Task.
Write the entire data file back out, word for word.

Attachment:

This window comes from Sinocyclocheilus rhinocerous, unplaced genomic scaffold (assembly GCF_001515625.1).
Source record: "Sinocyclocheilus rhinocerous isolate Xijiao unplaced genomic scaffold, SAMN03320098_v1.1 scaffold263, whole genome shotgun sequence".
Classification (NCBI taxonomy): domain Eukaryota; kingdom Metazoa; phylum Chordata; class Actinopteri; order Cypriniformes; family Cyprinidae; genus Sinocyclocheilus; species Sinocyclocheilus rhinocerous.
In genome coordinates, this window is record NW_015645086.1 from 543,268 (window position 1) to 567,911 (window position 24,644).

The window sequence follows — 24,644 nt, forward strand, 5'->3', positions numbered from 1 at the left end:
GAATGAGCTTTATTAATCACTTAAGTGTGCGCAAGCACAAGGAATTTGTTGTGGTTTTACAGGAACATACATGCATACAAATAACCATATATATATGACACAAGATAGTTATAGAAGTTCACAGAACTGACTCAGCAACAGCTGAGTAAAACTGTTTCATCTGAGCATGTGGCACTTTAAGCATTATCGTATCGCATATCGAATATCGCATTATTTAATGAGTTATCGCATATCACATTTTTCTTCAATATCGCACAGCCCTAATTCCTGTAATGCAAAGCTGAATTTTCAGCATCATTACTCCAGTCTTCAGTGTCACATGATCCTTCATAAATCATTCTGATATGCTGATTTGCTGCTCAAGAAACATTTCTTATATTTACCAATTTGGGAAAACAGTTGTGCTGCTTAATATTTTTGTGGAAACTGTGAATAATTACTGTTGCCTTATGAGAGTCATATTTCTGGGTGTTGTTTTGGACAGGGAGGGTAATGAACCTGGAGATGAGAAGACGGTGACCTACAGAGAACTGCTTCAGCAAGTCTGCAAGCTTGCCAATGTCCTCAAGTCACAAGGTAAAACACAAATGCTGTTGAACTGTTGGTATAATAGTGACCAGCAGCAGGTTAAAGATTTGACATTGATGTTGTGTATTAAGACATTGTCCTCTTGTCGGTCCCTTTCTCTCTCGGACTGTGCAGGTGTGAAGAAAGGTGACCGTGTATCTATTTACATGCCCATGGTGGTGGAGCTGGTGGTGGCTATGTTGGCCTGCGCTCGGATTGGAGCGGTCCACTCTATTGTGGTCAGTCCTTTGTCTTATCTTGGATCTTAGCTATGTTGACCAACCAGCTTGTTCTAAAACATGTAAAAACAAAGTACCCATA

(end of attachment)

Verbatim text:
This window comes from Sinocyclocheilus rhinocerous, unplaced genomic scaffold (assembly GCF_001515625.1).
Source record: "Sinocyclocheilus rhinocerous isolate Xijiao unplaced genomic scaffold, SAMN03320098_v1.1 scaffold263, whole genome shotgun sequence".
Classification (NCBI taxonomy): domain Eukaryota; kingdom Metazoa; phylum Chordata; class Actinopteri; order Cypriniformes; family Cyprinidae; genus Sinocyclocheilus; species Sinocyclocheilus rhinocerous.
In genome coordinates, this window is record NW_015645086.1 from 543,268 (window position 1) to 567,911 (window position 24,644).

The window sequence follows — 24,644 nt, forward strand, 5'->3', positions numbered from 1 at the left end:
GAATGAGCTTTATTAATCACTTAAGTGTGCGCAAGCACAAGGAATTTGTTGTGGTTTTACAGGAACATACATGCATACAAATAACCATATATATATGACACAAGATAGTTATAGAAGTTCACAGAACTGACTCAGCAACAGCTGAGTAAAACTGTTTCATCTGAGCATGTGGCACTTTAAGCATTATCGTATCGCATATCGAATATCGCATTATTTAATGAGTTATCGCATATCACATTTTTCTTCAATATCGCACAGCCCTAATTCCTGTAATGCAAAGCTGAATTTTCAGCATCATTACTCCAGTCTTCAGTGTCACATGATCCTTCATAAATCATTCTGATATGCTGATTTGCTGCTCAAGAAACATTTCTTATATTTACCAATTTGGGAAAACAGTTGTGCTGCTTAATATTTTTGTGGAAACTGTGAATAATTACTGTTGCCTTATGAGAGTCATATTTCTGGGTGTTGTTTTGGACAGGGAGGGTAATGAACCTGGAGATGAGAAGACGGTGACCTACAGAGAACTGCTTCAGCAAGTCTGCAAGCTTGCCAATGTCCTCAAGTCACAAGGTAAAACACAAATGCTGTTGAACTGTTGGTATAATAGTGACCAGCAGCAGGTTAAAGATTTGACATTGATGTTGTGTATTAAGACATTGTCCTCTTGTCGGTCCCTTTCTCTCTCGGACTGTGCAGGTGTGAAGAAAGGTGACCGTGTATCTATTTACATGCCCATGGTGGTGGAGCTGGTGGTGGCTATGTTGGCCTGCGCTCGGATTGGAGCGGTCCACTCTATTGTGGTCAGTCCTTTGTCTTATCTTGGATCTTAGCTATGTTGACCAACCAGCTTGTTCTAAAACATGTAAAAACAAAGTACCCATA